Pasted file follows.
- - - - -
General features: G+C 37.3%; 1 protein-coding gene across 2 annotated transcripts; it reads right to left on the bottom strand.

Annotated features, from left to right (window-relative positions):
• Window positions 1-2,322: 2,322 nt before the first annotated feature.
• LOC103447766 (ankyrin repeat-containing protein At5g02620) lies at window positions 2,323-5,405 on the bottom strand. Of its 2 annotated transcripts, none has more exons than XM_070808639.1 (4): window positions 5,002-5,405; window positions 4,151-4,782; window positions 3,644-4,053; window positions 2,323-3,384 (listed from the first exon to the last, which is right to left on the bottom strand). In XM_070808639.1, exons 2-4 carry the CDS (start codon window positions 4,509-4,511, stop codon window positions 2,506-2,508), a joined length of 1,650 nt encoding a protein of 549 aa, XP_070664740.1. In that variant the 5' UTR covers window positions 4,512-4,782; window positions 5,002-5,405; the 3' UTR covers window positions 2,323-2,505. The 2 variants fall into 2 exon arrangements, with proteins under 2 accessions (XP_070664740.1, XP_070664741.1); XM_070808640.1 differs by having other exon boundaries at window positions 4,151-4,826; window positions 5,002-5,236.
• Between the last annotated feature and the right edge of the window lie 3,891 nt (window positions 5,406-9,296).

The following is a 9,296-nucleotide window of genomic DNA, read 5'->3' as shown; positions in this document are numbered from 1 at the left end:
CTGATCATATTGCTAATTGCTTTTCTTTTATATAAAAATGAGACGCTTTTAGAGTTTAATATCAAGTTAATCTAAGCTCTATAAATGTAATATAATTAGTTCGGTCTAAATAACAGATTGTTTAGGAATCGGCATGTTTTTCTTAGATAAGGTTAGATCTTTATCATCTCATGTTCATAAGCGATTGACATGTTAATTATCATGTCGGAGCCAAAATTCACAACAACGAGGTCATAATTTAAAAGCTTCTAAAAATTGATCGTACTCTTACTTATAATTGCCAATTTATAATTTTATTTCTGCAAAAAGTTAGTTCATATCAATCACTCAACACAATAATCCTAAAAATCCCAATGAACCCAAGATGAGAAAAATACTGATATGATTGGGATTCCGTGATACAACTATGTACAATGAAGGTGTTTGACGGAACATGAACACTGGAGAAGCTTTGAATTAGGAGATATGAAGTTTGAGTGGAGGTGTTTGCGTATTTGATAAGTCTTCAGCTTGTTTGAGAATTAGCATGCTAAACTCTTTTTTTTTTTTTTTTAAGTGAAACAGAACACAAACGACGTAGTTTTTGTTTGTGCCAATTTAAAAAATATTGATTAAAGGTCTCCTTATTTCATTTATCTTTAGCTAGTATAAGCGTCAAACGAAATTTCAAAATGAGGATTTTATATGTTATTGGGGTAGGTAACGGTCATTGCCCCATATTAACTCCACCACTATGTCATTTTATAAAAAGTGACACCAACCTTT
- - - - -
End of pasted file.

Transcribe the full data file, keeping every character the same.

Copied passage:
General features: G+C 37.3%; 1 protein-coding gene across 2 annotated transcripts; it reads right to left on the bottom strand.

Annotated features, from left to right (window-relative positions):
• Window positions 1-2,322: 2,322 nt before the first annotated feature.
• LOC103447766 (ankyrin repeat-containing protein At5g02620) lies at window positions 2,323-5,405 on the bottom strand. Of its 2 annotated transcripts, none has more exons than XM_070808639.1 (4): window positions 5,002-5,405; window positions 4,151-4,782; window positions 3,644-4,053; window positions 2,323-3,384 (listed from the first exon to the last, which is right to left on the bottom strand). In XM_070808639.1, exons 2-4 carry the CDS (start codon window positions 4,509-4,511, stop codon window positions 2,506-2,508), a joined length of 1,650 nt encoding a protein of 549 aa, XP_070664740.1. In that variant the 5' UTR covers window positions 4,512-4,782; window positions 5,002-5,405; the 3' UTR covers window positions 2,323-2,505. The 2 variants fall into 2 exon arrangements, with proteins under 2 accessions (XP_070664740.1, XP_070664741.1); XM_070808640.1 differs by having other exon boundaries at window positions 4,151-4,826; window positions 5,002-5,236.
• Between the last annotated feature and the right edge of the window lie 3,891 nt (window positions 5,406-9,296).

The following is a 9,296-nucleotide window of genomic DNA, read 5'->3' as shown; positions in this document are numbered from 1 at the left end:
CTGATCATATTGCTAATTGCTTTTCTTTTATATAAAAATGAGACGCTTTTAGAGTTTAATATCAAGTTAATCTAAGCTCTATAAATGTAATATAATTAGTTCGGTCTAAATAACAGATTGTTTAGGAATCGGCATGTTTTTCTTAGATAAGGTTAGATCTTTATCATCTCATGTTCATAAGCGATTGACATGTTAATTATCATGTCGGAGCCAAAATTCACAACAACGAGGTCATAATTTAAAAGCTTCTAAAAATTGATCGTACTCTTACTTATAATTGCCAATTTATAATTTTATTTCTGCAAAAAGTTAGTTCATATCAATCACTCAACACAATAATCCTAAAAATCCCAATGAACCCAAGATGAGAAAAATACTGATATGATTGGGATTCCGTGATACAACTATGTACAATGAAGGTGTTTGACGGAACATGAACACTGGAGAAGCTTTGAATTAGGAGATATGAAGTTTGAGTGGAGGTGTTTGCGTATTTGATAAGTCTTCAGCTTGTTTGAGAATTAGCATGCTAAACTCTTTTTTTTTTTTTTTTAAGTGAAACAGAACACAAACGACGTAGTTTTTGTTTGTGCCAATTTAAAAAATATTGATTAAAGGTCTCCTTATTTCATTTATCTTTAGCTAGTATAAGCGTCAAACGAAATTTCAAAATGAGGATTTTATATGTTATTGGGGTAGGTAACGGTCATTGCCCCATATTAACTCCACCACTATGTCATTTTATAAAAAGTGACACCAACCTTT